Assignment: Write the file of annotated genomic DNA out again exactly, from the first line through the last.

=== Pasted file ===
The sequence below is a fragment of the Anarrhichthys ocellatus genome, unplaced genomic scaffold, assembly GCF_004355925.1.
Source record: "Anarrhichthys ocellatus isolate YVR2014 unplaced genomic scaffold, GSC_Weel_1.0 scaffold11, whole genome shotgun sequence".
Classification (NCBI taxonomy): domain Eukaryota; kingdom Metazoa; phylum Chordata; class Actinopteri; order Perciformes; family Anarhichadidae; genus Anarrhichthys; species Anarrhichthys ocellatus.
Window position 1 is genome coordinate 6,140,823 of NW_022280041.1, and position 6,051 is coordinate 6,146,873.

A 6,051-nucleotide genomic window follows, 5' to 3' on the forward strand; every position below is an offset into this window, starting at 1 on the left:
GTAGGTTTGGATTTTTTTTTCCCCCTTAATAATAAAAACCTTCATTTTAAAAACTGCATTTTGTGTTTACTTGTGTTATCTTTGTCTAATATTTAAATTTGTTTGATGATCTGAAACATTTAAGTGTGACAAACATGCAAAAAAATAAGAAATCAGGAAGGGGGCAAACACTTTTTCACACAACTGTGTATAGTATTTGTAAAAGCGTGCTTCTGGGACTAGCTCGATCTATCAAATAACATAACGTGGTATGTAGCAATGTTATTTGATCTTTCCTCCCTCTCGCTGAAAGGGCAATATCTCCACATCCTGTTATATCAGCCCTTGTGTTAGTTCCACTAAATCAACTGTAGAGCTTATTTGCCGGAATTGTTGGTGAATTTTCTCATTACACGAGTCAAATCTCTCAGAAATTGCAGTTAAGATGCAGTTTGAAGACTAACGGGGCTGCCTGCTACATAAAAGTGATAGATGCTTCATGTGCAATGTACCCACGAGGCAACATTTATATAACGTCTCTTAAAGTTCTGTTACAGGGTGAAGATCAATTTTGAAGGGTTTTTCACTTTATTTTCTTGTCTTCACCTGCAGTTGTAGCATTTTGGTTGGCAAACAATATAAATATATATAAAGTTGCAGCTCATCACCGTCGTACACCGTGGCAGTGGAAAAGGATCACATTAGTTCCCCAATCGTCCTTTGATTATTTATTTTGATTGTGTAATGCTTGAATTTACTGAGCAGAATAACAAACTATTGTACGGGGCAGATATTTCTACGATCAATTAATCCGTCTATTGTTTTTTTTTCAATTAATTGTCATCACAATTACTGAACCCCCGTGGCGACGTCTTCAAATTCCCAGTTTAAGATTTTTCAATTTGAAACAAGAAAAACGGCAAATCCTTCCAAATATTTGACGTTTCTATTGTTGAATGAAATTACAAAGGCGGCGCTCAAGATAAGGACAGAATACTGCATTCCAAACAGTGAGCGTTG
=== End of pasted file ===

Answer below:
The sequence below is a fragment of the Anarrhichthys ocellatus genome, unplaced genomic scaffold, assembly GCF_004355925.1.
Source record: "Anarrhichthys ocellatus isolate YVR2014 unplaced genomic scaffold, GSC_Weel_1.0 scaffold11, whole genome shotgun sequence".
Classification (NCBI taxonomy): domain Eukaryota; kingdom Metazoa; phylum Chordata; class Actinopteri; order Perciformes; family Anarhichadidae; genus Anarrhichthys; species Anarrhichthys ocellatus.
Window position 1 is genome coordinate 6,140,823 of NW_022280041.1, and position 6,051 is coordinate 6,146,873.

A 6,051-nucleotide genomic window follows, 5' to 3' on the forward strand; every position below is an offset into this window, starting at 1 on the left:
GTAGGTTTGGATTTTTTTTTCCCCCTTAATAATAAAAACCTTCATTTTAAAAACTGCATTTTGTGTTTACTTGTGTTATCTTTGTCTAATATTTAAATTTGTTTGATGATCTGAAACATTTAAGTGTGACAAACATGCAAAAAAATAAGAAATCAGGAAGGGGGCAAACACTTTTTCACACAACTGTGTATAGTATTTGTAAAAGCGTGCTTCTGGGACTAGCTCGATCTATCAAATAACATAACGTGGTATGTAGCAATGTTATTTGATCTTTCCTCCCTCTCGCTGAAAGGGCAATATCTCCACATCCTGTTATATCAGCCCTTGTGTTAGTTCCACTAAATCAACTGTAGAGCTTATTTGCCGGAATTGTTGGTGAATTTTCTCATTACACGAGTCAAATCTCTCAGAAATTGCAGTTAAGATGCAGTTTGAAGACTAACGGGGCTGCCTGCTACATAAAAGTGATAGATGCTTCATGTGCAATGTACCCACGAGGCAACATTTATATAACGTCTCTTAAAGTTCTGTTACAGGGTGAAGATCAATTTTGAAGGGTTTTTCACTTTATTTTCTTGTCTTCACCTGCAGTTGTAGCATTTTGGTTGGCAAACAATATAAATATATATAAAGTTGCAGCTCATCACCGTCGTACACCGTGGCAGTGGAAAAGGATCACATTAGTTCCCCAATCGTCCTTTGATTATTTATTTTGATTGTGTAATGCTTGAATTTACTGAGCAGAATAACAAACTATTGTACGGGGCAGATATTTCTACGATCAATTAATCCGTCTATTGTTTTTTTTTCAATTAATTGTCATCACAATTACTGAACCCCCGTGGCGACGTCTTCAAATTCCCAGTTTAAGATTTTTCAATTTGAAACAAGAAAAACGGCAAATCCTTCCAAATATTTGACGTTTCTATTGTTGAATGAAATTACAAAGGCGGCGCTCAAGATAAGGACAGAATACTGCATTCCAAACAGTGAGCGTTG